PTQ (Potentially Thought Questions)

As a Communication major, clarity is something I always strive for, so hopefully this helps answer some questions you may not have even known you had:

What kind of content should be expected?

Personally, I’ll be tackling theological and apologetical issues I believe today’s Christian church (as a people group) may be a little off on or may not be placing enough emphasis on. I may also address overarching philosophical issues I see in the world today, and how I approach them as a Christian.

Pieces written by my friends will cover whatever they please as I’ve given them the freedom to choose whatever subject is on their mind. These friends will be theists and non-theists alike, as open-mindedness is imperative if any progress is to made as far as understanding is concerned. A reminder to all, discussions concerning theology should be a discussion, NOT an argument. “Argument” implies there is a loser and a winner at the conclusion of the dialogue, one typically fueled by undesirable emotion. “Discussion” is the free exchange of ideas, which is way more fun anyways.

This isn’t going to turn into another political ranting blog that I see all over social media, is it?

In short, I don’t necessarily like or care about politics. One of my very favorite questions is “What matters? No, what REALLY matters?” I ask myself that question constantly (it can be exhausting), and as a Christian, the simple answer to that is Jesus every time. Jesus was:

  • counter-cultural. He constantly told those around him, “You have heard it said X, but I tell you Y.”
  • respectful of his political authority, except for when it collided with the heart God had for His people.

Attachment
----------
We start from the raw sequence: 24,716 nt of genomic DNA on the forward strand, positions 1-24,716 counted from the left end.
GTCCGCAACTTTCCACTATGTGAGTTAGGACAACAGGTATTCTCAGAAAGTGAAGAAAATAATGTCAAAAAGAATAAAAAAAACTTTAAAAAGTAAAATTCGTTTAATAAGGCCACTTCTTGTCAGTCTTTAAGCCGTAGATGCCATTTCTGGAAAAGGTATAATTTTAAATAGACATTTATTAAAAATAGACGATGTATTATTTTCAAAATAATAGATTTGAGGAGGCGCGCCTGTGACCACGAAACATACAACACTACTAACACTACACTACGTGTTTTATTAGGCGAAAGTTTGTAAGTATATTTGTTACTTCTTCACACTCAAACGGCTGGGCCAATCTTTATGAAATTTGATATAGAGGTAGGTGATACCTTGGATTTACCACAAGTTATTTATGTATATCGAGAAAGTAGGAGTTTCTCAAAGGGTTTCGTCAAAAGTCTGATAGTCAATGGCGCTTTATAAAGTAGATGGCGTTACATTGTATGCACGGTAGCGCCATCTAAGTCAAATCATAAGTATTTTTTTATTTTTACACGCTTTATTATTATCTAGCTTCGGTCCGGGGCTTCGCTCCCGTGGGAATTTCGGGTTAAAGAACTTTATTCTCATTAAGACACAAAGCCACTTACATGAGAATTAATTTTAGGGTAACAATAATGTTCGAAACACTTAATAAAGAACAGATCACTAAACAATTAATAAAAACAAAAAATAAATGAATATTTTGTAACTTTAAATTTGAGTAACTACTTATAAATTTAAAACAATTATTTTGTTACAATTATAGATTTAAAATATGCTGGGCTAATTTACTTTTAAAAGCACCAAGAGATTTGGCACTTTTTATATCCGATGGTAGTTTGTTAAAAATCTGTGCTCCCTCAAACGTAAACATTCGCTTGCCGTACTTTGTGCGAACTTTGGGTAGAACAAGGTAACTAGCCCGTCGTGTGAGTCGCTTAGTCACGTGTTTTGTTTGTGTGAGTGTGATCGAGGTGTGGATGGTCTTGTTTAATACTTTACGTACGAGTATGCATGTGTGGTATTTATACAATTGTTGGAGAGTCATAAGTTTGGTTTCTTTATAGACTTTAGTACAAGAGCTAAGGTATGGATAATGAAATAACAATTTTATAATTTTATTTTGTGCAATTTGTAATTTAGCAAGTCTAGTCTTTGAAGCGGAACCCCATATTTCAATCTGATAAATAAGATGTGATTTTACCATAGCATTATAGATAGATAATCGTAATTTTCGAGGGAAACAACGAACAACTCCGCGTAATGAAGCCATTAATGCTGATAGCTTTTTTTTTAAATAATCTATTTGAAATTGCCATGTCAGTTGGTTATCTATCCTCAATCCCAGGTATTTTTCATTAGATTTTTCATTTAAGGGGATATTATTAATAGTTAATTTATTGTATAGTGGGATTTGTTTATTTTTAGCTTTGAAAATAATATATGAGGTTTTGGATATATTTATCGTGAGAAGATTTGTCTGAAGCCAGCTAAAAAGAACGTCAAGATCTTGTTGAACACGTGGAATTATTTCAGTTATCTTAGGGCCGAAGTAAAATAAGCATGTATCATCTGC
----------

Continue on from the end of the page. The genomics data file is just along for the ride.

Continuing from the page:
• willing to acknowledge the economic system in place, but didn’t especially care about it. The Christian message not only transcends man-made institutions, but it also flourishes when it may be constricted.

Will there be some parts relating to politics on here? Sure. I’m not foolish enough to say that just because I don’t concern myself with these issues means that other people don’t either. But it wont be a focal point, mainly because trying to argue theology through the lens of politics is completely backwards. Here’s how I see it: Tree illustration

As Dr. Voddie Baucham says, every person forms their opinions and makes important decisions based on their own theology, whether they realize it or not. I just want to help people with their theology. The rest will take care of itself.

You just paraphrased this Voddie Baucham guy. Do you even think of any of this stuff yourself?

As Mark Twain says, truly original thought is impossible; everything we do or say is based on personal experience, whether we consciously or subconsciously recognize it. That being said, I do find my writing a bit more credible if I back up what I say with a ton of stuff people with doctorates have said. I believe any wisdom I may have comes from God, but these are the main humans I owe most of my thinking to:

Alive: Shane Claiborne, Voddie Baucham, John Piper, Ravi Zacharias, JP Pokluda, David Pendergrass, and Francis Chan

Dead: Paul the Apostle, Augustine of Hippo, Saint Thomas Aquinas, Saint Arnold of Soissons (patron saint of hop pickers and brewers [this is a beer joke]), C.S. Lewis, Mother Teresa, and Jonathan Edwards

Dead, then alive: Jesus of Nazareth

So you have all the answers then, huh? How convenient for you.